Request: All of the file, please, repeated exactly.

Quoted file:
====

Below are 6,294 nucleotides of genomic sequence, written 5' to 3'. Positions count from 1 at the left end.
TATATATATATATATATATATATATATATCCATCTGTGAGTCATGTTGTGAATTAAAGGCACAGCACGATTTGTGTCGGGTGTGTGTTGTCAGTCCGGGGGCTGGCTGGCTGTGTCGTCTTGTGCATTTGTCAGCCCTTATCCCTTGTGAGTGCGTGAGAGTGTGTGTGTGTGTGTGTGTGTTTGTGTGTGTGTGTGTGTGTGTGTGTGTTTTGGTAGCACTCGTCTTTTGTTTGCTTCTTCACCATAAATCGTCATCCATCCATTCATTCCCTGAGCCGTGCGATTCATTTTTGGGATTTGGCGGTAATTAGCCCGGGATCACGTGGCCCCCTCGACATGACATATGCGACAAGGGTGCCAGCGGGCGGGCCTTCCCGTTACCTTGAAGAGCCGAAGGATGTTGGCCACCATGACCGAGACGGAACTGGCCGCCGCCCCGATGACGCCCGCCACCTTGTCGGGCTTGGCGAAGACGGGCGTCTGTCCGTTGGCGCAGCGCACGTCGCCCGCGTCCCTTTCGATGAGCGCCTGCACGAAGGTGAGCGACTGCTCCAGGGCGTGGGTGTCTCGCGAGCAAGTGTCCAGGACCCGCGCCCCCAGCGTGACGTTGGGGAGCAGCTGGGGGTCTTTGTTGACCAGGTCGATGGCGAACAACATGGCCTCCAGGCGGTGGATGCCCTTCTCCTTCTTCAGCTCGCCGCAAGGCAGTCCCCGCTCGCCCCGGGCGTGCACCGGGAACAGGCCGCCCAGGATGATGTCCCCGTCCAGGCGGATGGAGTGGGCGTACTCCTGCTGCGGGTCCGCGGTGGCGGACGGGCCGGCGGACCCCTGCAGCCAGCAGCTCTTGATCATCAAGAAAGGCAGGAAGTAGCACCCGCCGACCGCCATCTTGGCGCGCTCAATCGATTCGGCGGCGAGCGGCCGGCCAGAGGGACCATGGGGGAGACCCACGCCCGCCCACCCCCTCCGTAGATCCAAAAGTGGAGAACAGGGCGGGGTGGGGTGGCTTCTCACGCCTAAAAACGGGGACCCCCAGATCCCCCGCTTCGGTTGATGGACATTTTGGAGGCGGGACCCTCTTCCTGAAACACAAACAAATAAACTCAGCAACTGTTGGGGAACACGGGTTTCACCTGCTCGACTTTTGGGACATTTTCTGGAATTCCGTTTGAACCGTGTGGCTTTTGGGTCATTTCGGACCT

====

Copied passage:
Below are 6,294 nucleotides of genomic sequence, written 5' to 3'. Positions count from 1 at the left end.
TATATATATATATATATATATATATATATCCATCTGTGAGTCATGTTGTGAATTAAAGGCACAGCACGATTTGTGTCGGGTGTGTGTTGTCAGTCCGGGGGCTGGCTGGCTGTGTCGTCTTGTGCATTTGTCAGCCCTTATCCCTTGTGAGTGCGTGAGAGTGTGTGTGTGTGTGTGTGTGTTTGTGTGTGTGTGTGTGTGTGTGTGTGTTTTGGTAGCACTCGTCTTTTGTTTGCTTCTTCACCATAAATCGTCATCCATCCATTCATTCCCTGAGCCGTGCGATTCATTTTTGGGATTTGGCGGTAATTAGCCCGGGATCACGTGGCCCCCTCGACATGACATATGCGACAAGGGTGCCAGCGGGCGGGCCTTCCCGTTACCTTGAAGAGCCGAAGGATGTTGGCCACCATGACCGAGACGGAACTGGCCGCCGCCCCGATGACGCCCGCCACCTTGTCGGGCTTGGCGAAGACGGGCGTCTGTCCGTTGGCGCAGCGCACGTCGCCCGCGTCCCTTTCGATGAGCGCCTGCACGAAGGTGAGCGACTGCTCCAGGGCGTGGGTGTCTCGCGAGCAAGTGTCCAGGACCCGCGCCCCCAGCGTGACGTTGGGGAGCAGCTGGGGGTCTTTGTTGACCAGGTCGATGGCGAACAACATGGCCTCCAGGCGGTGGATGCCCTTCTCCTTCTTCAGCTCGCCGCAAGGCAGTCCCCGCTCGCCCCGGGCGTGCACCGGGAACAGGCCGCCCAGGATGATGTCCCCGTCCAGGCGGATGGAGTGGGCGTACTCCTGCTGCGGGTCCGCGGTGGCGGACGGGCCGGCGGACCCCTGCAGCCAGCAGCTCTTGATCATCAAGAAAGGCAGGAAGTAGCACCCGCCGACCGCCATCTTGGCGCGCTCAATCGATTCGGCGGCGAGCGGCCGGCCAGAGGGACCATGGGGGAGACCCACGCCCGCCCACCCCCTCCGTAGATCCAAAAGTGGAGAACAGGGCGGGGTGGGGTGGCTTCTCACGCCTAAAAACGGGGACCCCCAGATCCCCCGCTTCGGTTGATGGACATTTTGGAGGCGGGACCCTCTTCCTGAAACACAAACAAATAAACTCAGCAACTGTTGGGGAACACGGGTTTCACCTGCTCGACTTTTGGGACATTTTCTGGAATTCCGTTTGAACCGTGTGGCTTTTGGGTCATTTCGGACCT